California Supreme Court Issues Key CEQA Decision

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The California Supreme Court ruled this week that evidence that a project may have a significant effect on the environment does not, in and of itself, preclude the use of a categorical exemption under the California Environmental Quality Act (CEQA).

The March 2 decision is a significant victory for the development community and ensures that lead agencies can continue to rely on categorical exemptions, even when the exempt project may have a significant impact on the environment.

Disputed Project

The case, Berkeley Hillside Preservation v. City of Berkeley, stemmed from the City of Berkeley’s approval of a large house in Berkeley. The residence would be built on two floors, would include an open-air lower level, and would cover about 16% of the lot.

The city’s zoning adjustment board (board) approved the use permit for the house, and found that the project was exempt under two categorical exemptions in the CEQA Guidelines, which, respectively, exempt from CEQA single-family residences in urbanized areas and infill development that meets certain criteria.

Several groups and individuals appealed the board’s determination, arguing that the city should have prepared an environmental impact report (EIR) for the project. The city council affirmed the permit approval, dismissed the appeal, and determined that the project was exempt from CEQA.

Lawsuit

Berkeley Hillside Preservation, a citizens group, filed suit, asserting that the city was precluded from relying on the categorical exemptions because an “exception” to the exemptions applied. Specifically, the group argued that the city could not rely on categorical exemptions because, according to the CEQA Guidelines, “[a] categorical exemption shall not be used for an activity where there is a reasonable possibility that the activity will have a significant effect on the environment due to unusual circumstances.”

The trial court rejected the group’s contentions, holding that the exception did not preclude application of the categorical exemptions because, notwithstanding evidence that the project would have a potentially significant environmental impact, the project did not present any unusual circumstances.

The appellate court reversed, holding that the mere fact that the project may have an impact on the environment is itself an unusual circumstance that precludes use of the exemptions.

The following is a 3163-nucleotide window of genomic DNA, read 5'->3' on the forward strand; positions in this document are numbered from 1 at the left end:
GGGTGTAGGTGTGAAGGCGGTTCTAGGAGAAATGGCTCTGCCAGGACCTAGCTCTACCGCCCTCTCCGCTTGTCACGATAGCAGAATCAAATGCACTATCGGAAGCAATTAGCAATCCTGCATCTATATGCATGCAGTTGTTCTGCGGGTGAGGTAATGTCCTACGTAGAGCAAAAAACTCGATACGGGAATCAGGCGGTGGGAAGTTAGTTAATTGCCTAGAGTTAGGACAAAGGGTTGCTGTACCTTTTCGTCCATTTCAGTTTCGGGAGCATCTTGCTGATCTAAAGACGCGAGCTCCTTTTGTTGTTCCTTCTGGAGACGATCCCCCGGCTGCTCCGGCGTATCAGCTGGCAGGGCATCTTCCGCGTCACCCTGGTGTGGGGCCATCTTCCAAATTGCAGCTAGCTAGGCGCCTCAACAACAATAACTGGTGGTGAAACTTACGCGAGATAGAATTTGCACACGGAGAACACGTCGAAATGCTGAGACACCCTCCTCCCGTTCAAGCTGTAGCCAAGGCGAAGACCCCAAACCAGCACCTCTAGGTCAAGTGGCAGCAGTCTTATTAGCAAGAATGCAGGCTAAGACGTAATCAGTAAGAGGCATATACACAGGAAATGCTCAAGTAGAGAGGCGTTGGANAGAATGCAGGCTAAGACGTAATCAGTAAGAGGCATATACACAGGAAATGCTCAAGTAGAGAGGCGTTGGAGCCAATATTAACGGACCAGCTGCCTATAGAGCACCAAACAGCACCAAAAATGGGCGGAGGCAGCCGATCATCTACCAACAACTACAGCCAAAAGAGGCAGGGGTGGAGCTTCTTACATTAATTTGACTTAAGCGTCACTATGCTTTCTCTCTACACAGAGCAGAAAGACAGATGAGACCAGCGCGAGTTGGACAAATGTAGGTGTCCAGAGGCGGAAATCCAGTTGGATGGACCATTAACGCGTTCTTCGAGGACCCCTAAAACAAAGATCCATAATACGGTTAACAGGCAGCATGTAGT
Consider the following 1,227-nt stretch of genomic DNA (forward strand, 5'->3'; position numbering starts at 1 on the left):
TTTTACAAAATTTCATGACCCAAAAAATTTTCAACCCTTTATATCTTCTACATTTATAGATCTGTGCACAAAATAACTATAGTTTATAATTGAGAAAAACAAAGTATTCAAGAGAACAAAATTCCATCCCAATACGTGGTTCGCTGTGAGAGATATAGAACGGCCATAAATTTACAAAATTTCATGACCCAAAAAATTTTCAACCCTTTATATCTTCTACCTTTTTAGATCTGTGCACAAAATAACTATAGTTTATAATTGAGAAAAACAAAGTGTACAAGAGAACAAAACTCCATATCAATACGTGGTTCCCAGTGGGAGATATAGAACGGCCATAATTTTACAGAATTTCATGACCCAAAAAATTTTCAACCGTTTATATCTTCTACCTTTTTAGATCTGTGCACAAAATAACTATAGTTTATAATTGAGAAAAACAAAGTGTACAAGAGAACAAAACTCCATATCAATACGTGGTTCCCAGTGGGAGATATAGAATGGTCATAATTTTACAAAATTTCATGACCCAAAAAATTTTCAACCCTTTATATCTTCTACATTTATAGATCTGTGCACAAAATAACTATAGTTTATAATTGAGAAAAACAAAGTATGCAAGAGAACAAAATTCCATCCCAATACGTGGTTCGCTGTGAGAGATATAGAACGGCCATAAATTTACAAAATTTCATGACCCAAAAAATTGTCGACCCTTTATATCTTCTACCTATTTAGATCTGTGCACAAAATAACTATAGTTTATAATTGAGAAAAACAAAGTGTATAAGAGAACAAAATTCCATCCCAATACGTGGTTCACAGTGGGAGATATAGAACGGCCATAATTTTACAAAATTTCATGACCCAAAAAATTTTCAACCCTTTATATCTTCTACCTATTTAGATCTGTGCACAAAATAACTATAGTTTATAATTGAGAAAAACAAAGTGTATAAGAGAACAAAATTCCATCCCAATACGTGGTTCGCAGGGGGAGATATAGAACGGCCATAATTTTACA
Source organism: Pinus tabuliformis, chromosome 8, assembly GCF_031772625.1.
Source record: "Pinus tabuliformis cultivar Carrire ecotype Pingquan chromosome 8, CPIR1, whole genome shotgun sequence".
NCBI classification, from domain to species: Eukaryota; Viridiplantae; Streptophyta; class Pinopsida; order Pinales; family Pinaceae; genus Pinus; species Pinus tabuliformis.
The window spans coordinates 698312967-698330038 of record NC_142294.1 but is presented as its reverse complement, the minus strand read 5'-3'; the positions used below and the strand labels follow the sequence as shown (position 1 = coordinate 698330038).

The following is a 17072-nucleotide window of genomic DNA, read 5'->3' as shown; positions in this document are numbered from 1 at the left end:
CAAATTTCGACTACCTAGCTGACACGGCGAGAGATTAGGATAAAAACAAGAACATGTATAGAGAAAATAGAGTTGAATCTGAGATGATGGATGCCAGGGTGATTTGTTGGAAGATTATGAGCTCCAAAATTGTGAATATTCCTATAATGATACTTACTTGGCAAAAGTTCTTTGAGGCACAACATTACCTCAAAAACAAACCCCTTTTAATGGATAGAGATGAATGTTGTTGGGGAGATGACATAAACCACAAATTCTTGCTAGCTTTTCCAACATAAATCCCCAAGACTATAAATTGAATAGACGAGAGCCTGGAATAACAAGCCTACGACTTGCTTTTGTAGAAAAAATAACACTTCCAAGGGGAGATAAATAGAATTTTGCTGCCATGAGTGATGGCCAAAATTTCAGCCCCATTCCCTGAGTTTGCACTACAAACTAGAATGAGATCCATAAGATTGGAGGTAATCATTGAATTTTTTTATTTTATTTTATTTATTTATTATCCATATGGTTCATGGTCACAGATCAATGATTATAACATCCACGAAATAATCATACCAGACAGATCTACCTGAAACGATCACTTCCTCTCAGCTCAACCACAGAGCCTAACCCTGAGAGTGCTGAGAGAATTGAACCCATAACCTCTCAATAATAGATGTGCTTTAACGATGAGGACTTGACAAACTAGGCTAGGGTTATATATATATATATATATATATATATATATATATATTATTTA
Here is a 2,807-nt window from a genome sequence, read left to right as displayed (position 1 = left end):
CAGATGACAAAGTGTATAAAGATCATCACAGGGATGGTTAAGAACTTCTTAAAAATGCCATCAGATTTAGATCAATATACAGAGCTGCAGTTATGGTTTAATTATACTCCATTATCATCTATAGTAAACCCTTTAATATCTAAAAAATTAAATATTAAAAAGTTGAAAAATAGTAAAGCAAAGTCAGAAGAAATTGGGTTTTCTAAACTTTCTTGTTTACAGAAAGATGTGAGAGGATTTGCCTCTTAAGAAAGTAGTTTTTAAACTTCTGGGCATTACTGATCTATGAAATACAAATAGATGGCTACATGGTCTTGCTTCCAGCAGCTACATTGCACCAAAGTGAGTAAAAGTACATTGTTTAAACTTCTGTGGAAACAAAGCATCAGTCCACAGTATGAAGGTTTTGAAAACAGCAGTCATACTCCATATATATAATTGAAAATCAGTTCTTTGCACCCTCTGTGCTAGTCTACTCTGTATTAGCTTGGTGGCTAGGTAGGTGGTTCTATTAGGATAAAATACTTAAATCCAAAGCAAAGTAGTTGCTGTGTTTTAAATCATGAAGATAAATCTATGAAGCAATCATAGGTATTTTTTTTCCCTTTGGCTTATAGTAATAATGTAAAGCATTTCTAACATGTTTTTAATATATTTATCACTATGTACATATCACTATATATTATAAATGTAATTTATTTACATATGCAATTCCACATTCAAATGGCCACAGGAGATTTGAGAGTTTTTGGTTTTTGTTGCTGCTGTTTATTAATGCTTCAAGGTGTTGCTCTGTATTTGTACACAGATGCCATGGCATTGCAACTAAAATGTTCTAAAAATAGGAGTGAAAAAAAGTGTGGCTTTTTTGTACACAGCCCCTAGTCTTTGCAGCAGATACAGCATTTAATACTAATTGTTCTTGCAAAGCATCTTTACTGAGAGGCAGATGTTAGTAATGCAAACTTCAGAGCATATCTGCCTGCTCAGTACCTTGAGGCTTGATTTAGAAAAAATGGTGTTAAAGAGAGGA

Supreme Court Ruling

The California Supreme Court reversed the appellate court ruling and held in favor of the city. Specifically, the Supreme Court held that the plain language of the exception supports the view that, for the exception to apply, it is not alone enough that there is a reasonable possibility the project will have a significant environmental impact; instead, in the words of the Guidelines itself, there must be “a reasonable possibility that the activity will have a significant effect on the environment due to unusual circumstances.”

According to the Supreme Court, Berkeley Hillside Preservation’s interpretation of the exception would give no meaning to the phrase “due to unusual circumstances.” The court noted that had that been the actual intent, “the phrase ‘due to unusual circumstances’ would, no doubt, have been omitted from the regulation; rather than confuse the issue with meaningless language, the regulation would clearly and simply provide that the exception applies ‘if there is a reasonable possibility that the activity will have a significant effect on the environment’” without the phrase “due to unusual circumstances.”

Significance

Had Berkeley Hillside Preservation prevailed in this case, lead agencies would no longer have the ability to rely on categorical exemptions because the legal interpretation for which the group was arguing, if adopted, would have set such a low bar to overcome that categorical exemptions would have been rendered meaningless.

Instead, lead agencies would have been required to prepare an environmental impact report, a much more expensive and complicated level of environmental review, even for projects that would otherwise clearly fit within the definition of categorical exemptions.

A copy of the Supreme Court’s decision can be found at www.courts.ca.gov.

Staff Contact: Anthony Samson

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Anthony Samson
About Anthony Samson
Anthony Samson, CalChamber policy advocate for environmental regulation, housing and land use issues from November 2013 through 2016, is senior attorney/policy advisor for Arnold & Porter Kaye Scholer LLP. He previously was an attorney at a statewide law firm that specializes in mining, land use, and natural resources law. He earned a B.A. from the University of California at Santa Barbara, and a J.D. from Michigan State University College of Law, where he served as the articles editor of the Michigan State Law Review.